Session 2 Monday, June 14

By Sandy Schenck

Session 2 campers were up and at it early, for our first full day of activities!  We all ate a hearty breakfast—pancakes, eggs, fresh fruit, cereal bar (a variety of cereals dispensed by our “cereal robot”—and you have to say that in a mechanical tone, with robotic arm gestures—and there’s always milk, soy milk, and yogurt available).  Then campers and staff headed back to cabins to get what they needed for mentor hikes—appropriate footwear, water bottle, raincoat, etc.  Then they were off!

One of our groups hiked up to the Balds—Upper and Lower “bald” rockfaces on the side of the mountain, with a beautiful view of the Green River Valley.  Along the way, they practiced their stalking, stopped to look at grasshoppers, and ate some wild blueberries, which are ripe just about now.  Another group hiked up to the Indian Cave, so named because local legend has it that Native Americans used to use it as a hiding place.  The Cave has three rooms, and it can be kind of spooky to go in there, so we admire our campers for their fortitude in venturing in, and they receive a “bravery bead” as recognition.   But once you get in there, it’s really cool.  Another group hiked out at our Reasonover Creek site; they tried a quiet hike, where they hiked along in silence, trying to make as little noise as possible and practicing their observation skills.  It paid off, since they saw a deer, the first animal toward a Grand Slam for this session!  (When campers and staff have seen a turkey, a bear, a deer, and a venomous snake, that’s a Grand Slam, and we celebrate with fireworks and an ice cream party.)  A couple of mentor hikes stayed in camp; one group headed for our Tipi site, where they helped put the Tipi canvas over the framework of poles that had been set up previously.  Another group split their time between our Pioneer Cabin, where they learned how to make fire the old-fashioned way, with flint and steel, and the climbing wall.  (Check out pictures!)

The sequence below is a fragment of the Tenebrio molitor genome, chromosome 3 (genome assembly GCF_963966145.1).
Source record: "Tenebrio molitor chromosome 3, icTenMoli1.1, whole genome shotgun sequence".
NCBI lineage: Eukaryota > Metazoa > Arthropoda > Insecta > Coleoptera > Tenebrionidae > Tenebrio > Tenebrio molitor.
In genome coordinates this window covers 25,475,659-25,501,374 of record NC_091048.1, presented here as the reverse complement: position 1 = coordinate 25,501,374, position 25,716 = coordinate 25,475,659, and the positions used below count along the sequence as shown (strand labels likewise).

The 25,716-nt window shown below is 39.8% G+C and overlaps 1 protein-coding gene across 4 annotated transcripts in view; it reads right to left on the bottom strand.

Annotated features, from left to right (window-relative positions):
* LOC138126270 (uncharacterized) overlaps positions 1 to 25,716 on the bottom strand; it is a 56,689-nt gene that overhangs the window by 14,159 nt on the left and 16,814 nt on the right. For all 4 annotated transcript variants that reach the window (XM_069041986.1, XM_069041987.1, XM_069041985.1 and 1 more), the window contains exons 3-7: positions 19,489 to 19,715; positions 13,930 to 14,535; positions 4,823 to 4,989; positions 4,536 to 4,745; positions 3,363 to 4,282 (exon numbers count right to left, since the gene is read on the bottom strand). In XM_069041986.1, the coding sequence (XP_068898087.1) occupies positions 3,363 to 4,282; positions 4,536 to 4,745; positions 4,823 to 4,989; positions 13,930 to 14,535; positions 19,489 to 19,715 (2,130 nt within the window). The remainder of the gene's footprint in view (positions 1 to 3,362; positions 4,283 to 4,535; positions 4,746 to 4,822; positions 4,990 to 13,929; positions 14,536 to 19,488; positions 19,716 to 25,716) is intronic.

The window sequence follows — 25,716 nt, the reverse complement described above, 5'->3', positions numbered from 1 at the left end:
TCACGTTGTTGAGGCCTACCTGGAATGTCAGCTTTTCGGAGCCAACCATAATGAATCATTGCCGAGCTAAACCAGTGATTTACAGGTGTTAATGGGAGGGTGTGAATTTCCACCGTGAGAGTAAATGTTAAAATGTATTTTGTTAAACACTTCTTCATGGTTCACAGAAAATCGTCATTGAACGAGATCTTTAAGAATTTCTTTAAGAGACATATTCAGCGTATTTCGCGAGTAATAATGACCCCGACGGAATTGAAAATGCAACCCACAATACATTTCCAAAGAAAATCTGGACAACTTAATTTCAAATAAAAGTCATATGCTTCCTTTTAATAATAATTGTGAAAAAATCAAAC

After such a busy morning, campers and staff welcomed lunch (creamy tomato soup, grilled cheese sandwiches, pears, and always a salad bar) and rest hour.  Then we headed to our first round of activities.  Some campers are taking pottery—we offer both wheel and hand—and so they were hard at work on bowls, cups, ceramic snakes….  Drummers practiced following the leader, repeating the beat tapped out by the leader.  Another group was in the Craft Lodge, drawing pictures from photographs of wildlife—one camper was carefully coloring in the red band on the throat of the hummingbird he had sketched.  Inclement weather had set in by the middle of activity periods; usually drawing/painting heads outside for inspiration.  But they’ll try that tomorrow!   While one group of canoers got to practice their strokes and steering in the water, the second period of canoeing headed up to the Lodge, where they turned one of the dining hall tables into their boat, and with two campers sitting on each side, they practiced their strokes by “air-paddling.”  Outdoor skills hung out on the porch of our Pioneer Cabin, where they bound clusters of twigs and pine needles  or leaves together with twine—presto!  old-fashioned brooms and fans!

After dinner—spaghetti, French bread, vegetable medley,  salad bar, and brownies for dessert—we met in the Lodge for the Upper Council Fire, one of the more ceremonial nights of camp.  Sandy Schenck tells campers about some camp traditions, including Spirit Stones—each camper will look for a rock while they are here at camp, and toward the end of camp, they paint and decorate the rock they have chosen.  They then bring this rock to the last Upper Council Fire, where they put it around the campfire.  At the end of the summer, staff move all the Spirit Stones from the summer, which have accumulated in a large circle around the Upper Council campfire, to the side of the hill close to the Upper Council Fire.  Campers returning year after year will be reminded of the way in which they were and are a part of camp.  We also hear some readings and sing some songs.  The evening ends with a story from Bob.  Tonight’s story involved a deer seatbuckled into the front seat of his car, butterflies, and a rodeo….

What a fun day—we are looking forward to another great day tomorrow at The Green River Preserve!